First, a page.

Content-type: text/html ~ Stephen's Web ~ Save Local What Now?

Stephen Downes

Knowledge, Learning, Community

May 19, 2009

Originally posted on Half an Hour, May 19, 2009.

Editor, Times & Transcript,

CTV might have a case to make in some of the communities it serves, but it has a lot of gall asking people in Moncton to join in its "save local television" campaign.

The network has a minimal presence in New Brunswick and offers 'local' news only from its station in Halifax, 300 kilometers away and in another province. Its political commentators know little about the New Brunswick environment and appear to care less. We do not have 'local' news from CTV here in Moncton and haven't for a very long time.

For this, we are being asked to 'save local news' by having our cable companies pay them a fee - a cost that would in short order be transferred to viewers. And while CTV says the company receives "absolutely nothing in return for our signal", they forget to mention that the CRTC requires the cable company to carry the signal, and consumers to subscribe to it, contributing greatly to their advertising revenue.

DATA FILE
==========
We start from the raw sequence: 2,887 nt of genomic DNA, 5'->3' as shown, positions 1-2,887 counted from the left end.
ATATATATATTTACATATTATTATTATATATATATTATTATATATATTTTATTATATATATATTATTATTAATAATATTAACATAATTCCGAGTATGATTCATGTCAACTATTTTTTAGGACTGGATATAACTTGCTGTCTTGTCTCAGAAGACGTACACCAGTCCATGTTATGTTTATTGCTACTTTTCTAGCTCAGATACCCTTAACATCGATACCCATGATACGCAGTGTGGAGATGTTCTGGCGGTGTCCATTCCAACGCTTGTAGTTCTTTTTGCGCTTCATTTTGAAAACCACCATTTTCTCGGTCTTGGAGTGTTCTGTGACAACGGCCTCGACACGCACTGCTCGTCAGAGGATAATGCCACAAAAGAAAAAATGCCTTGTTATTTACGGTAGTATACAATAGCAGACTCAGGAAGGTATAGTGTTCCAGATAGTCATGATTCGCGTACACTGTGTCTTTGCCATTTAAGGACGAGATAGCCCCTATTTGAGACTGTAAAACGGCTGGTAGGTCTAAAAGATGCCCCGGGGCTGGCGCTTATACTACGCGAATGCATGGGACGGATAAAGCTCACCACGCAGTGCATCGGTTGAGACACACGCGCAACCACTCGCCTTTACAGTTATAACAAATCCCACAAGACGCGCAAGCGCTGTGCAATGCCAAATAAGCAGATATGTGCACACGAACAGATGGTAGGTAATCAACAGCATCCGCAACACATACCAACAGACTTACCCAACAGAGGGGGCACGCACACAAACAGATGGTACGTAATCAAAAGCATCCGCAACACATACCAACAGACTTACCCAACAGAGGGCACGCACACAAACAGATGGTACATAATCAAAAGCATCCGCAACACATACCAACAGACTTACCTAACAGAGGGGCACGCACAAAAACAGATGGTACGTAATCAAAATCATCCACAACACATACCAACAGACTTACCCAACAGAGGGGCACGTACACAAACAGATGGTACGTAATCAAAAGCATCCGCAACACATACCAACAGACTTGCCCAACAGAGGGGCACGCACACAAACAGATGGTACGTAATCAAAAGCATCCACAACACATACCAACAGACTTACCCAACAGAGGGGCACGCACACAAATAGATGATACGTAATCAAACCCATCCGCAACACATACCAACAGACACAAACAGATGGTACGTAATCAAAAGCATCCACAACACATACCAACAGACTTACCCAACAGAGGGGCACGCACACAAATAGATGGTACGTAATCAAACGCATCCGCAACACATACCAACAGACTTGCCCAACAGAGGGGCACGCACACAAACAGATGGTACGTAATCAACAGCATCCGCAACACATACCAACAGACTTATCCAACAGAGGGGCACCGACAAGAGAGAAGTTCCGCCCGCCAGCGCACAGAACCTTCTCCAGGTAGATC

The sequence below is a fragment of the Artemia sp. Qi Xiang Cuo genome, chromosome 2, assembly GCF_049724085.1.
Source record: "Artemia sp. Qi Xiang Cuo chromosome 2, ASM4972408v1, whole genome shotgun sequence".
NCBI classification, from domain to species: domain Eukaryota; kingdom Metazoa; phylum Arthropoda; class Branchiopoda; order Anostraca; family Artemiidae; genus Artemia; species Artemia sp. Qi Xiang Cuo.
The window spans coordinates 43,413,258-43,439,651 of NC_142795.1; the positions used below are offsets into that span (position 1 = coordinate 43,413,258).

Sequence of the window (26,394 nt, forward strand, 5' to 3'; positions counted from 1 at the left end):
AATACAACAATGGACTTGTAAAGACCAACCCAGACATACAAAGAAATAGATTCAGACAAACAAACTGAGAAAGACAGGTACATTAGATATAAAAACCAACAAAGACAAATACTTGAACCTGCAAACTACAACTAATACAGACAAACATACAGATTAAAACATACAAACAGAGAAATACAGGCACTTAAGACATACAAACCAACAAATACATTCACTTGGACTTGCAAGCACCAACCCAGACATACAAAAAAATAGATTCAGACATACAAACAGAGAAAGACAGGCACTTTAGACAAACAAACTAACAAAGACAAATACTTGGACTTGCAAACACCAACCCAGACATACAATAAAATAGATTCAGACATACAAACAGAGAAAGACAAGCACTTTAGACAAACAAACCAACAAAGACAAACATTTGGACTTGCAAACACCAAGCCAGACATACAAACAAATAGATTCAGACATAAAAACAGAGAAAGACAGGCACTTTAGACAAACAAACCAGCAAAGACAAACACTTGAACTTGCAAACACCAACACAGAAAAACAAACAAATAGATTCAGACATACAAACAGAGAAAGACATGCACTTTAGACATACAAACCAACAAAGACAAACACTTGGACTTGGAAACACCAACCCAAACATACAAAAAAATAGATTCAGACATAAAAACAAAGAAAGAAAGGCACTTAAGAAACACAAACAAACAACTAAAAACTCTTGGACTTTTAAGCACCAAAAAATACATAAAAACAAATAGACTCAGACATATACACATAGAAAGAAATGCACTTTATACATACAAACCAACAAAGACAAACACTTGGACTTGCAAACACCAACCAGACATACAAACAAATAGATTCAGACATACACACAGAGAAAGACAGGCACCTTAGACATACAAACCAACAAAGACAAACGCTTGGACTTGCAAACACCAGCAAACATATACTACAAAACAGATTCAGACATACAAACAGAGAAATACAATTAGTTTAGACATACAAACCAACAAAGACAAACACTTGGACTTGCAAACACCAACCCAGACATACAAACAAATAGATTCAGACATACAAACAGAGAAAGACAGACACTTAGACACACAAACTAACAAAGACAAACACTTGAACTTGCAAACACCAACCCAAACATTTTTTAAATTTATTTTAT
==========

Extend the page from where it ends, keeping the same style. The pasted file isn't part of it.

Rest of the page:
CTV also neglects to mention the cause of its current financial difficulties. The current arrangement worked very well for them for many years. What changed was that CTVglobemedia was involved in a series of acquisitions over the last few years, including a $2.3 billion takeover by Bell Canada Enterprises and an announced $1.7 billion bid to take over CHUM, the owner of CITY-TV and A-Channel. Now the company can't pay its debts and we, the consumers, are effectively being asked to pay for their consolidation of Canadian media under single ownership.

You won't see any of this on the website, of course. True to its roots as the news organization that sent two of its most high-profile reporters, Mike Duffy and Pamela Wallen, to the Senate as Conservative politicians, CTV does not allow readers to post comments on the site and does not link to - or even mention - any opposition to its proposal. Its presentation of this issue, like its news, is intolerably one-sided.

Here's a better idea to save local broadcasting: return the ownership of local broadcast licenses to local owners. The current licensing arrangement is perfectly profitable if you are not gambling in the stock market or playing politics, and it would be nice to see local news here in New Brunswick instead of the out-of-province fare we have been given in its stead.

Stephen Downes Stephen Downes, Casselman, Canada

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